Resident Evil Village PS5 and PS4 info just dropped — what you need to know

Resident Evil Village
(Image credit: Capcom)

Capcom unveiled a new trailer and gameplay footage from Resident Evil Village for PS5 and Xbox Series X, and the game looks both stunning and frightening. It's a follow-up to 2017's Resident Evil VII: Biohazard. And, in a surprise announcement, Village producer Peter Fabiano said in a livestream that the new title will also be coming to PS4 and Xbox One. Users who buy the last-gen versions will be able to upgrade to their next-gen counterparts for free. 

Oh, and the demo is available for PS5 owners right now. It will be available to PS4, Xbox One and Xbox Series X/S owners later this Spring. 

There are a lot of callbacks to Resident Evil 4 in Village. Not only is inventory management the same as it was in 4, but there's a merchant  called The Duke, who can help you buy and upgrade weapons. 

Just like in Resident Evil VII, Village has players playing as Ethan Winters. This year's game will also use a first-person perspective, which is, of course, terrifying. What made VII especially sadistic was its inclusion of PSVR support. We don't know yet whether Village will have similar capabilities.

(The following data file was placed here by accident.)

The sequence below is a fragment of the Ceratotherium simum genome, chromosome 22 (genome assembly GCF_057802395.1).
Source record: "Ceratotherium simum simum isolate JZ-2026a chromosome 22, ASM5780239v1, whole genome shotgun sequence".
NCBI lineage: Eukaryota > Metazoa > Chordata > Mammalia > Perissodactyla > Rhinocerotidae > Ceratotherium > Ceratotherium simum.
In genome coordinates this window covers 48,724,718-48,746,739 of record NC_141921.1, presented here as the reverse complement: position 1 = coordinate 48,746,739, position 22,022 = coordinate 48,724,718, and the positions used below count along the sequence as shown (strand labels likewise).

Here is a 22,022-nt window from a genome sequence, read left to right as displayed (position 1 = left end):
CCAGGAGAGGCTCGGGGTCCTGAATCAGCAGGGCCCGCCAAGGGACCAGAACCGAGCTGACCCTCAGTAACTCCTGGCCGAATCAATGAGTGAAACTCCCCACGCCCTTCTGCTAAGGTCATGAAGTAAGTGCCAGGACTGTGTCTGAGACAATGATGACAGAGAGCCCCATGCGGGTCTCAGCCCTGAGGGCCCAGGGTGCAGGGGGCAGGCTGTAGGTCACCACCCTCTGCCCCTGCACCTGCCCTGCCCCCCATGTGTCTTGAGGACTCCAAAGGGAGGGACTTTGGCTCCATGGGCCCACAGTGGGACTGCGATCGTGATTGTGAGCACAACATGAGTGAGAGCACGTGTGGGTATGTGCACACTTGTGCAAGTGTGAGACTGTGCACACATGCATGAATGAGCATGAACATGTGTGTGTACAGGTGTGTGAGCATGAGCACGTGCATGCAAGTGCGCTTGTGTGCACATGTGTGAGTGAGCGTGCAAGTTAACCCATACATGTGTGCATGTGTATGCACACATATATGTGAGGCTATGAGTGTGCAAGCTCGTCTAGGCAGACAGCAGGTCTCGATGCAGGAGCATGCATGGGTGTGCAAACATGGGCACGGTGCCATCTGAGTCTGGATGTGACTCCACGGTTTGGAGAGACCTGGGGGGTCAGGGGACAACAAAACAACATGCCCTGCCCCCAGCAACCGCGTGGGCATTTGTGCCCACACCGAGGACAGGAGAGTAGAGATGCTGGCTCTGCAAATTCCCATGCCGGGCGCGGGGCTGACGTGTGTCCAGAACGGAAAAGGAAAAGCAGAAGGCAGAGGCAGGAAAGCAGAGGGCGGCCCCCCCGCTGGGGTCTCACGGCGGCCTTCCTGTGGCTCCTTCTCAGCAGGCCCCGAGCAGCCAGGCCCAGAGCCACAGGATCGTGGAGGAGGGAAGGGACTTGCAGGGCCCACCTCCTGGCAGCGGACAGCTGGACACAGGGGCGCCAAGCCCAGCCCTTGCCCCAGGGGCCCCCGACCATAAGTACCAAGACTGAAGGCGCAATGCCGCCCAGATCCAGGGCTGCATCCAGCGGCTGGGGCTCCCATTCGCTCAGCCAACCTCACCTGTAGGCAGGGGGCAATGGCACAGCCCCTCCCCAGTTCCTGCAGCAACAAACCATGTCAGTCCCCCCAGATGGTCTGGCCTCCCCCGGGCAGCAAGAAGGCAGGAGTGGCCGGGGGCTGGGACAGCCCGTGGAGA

Other announcements during the showcase stream included Re:Verse: a new Resident Evil multiplayer game, available to anyone who buys Village. And to commemorate Resident Evil's 25th anniversary, Ubisoft is jumping in on the festivities with Resident Evil 2-inspired costumes for Tom Clancy's The Division 2. 

As for the upcoming CG film Resident Evil: Infinite Darkness, Capcom announced that it would be coming to Netflix later this year. 

Resident Evil Village is available for pre-order today. It's set to launch on May 7, 2021 on PS5, Xbox Series X/S, PC, PS4 and Xbox One. 

Imad Khan

Imad is currently Senior Google and Internet Culture reporter for CNET, but until recently was News Editor at Tom's Guide. Hailing from Texas, Imad started his journalism career in 2013 and has amassed bylines with the New York Times, the Washington Post, ESPN, Wired and Men's Health Magazine, among others. Outside of work, you can find him sitting blankly in front of a Word document trying desperately to write the first pages of a new book.